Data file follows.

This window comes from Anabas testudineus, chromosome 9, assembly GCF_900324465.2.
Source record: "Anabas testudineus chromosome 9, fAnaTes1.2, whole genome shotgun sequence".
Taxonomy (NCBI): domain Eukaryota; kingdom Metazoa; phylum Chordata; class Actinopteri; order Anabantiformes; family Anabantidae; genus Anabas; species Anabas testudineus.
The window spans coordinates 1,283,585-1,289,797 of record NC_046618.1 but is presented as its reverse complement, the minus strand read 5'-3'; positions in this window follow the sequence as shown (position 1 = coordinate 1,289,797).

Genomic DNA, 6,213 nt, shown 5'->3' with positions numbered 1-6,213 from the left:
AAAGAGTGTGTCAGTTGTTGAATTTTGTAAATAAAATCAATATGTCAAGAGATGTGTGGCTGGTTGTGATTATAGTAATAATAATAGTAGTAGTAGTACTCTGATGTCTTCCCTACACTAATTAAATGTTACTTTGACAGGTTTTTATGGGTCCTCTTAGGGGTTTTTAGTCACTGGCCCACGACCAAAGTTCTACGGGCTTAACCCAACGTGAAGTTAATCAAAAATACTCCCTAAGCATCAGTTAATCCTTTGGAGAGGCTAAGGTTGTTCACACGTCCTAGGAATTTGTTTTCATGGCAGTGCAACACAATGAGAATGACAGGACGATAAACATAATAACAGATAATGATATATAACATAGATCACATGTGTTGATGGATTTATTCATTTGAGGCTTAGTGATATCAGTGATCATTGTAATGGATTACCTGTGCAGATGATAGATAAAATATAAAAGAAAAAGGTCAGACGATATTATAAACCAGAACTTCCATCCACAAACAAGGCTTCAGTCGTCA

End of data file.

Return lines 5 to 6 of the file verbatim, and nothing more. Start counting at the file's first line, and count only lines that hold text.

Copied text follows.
Genomic DNA, 6,213 nt, shown 5'->3' with positions numbered 1-6,213 from the left:
AAAGAGTGTGTCAGTTGTTGAATTTTGTAAATAAAATCAATATGTCAAGAGATGTGTGGCTGGTTGTGATTATAGTAATAATAATAGTAGTAGTAGTACTCTGATGTCTTCCCTACACTAATTAAATGTTACTTTGACAGGTTTTTATGGGTCCTCTTAGGGGTTTTTAGTCACTGGCCCACGACCAAAGTTCTACGGGCTTAACCCAACGTGAAGTTAATCAAAAATACTCCCTAAGCATCAGTTAATCCTTTGGAGAGGCTAAGGTTGTTCACACGTCCTAGGAATTTGTTTTCATGGCAGTGCAACACAATGAGAATGACAGGACGATAAACATAATAACAGATAATGATATATAACATAGATCACATGTGTTGATGGATTTATTCATTTGAGGCTTAGTGATATCAGTGATCATTGTAATGGATTACCTGTGCAGATGATAGATAAAATATAAAAGAAAAAGGTCAGACGATATTATAAACCAGAACTTCCATCCACAAACAAGGCTTCAGTCGTCA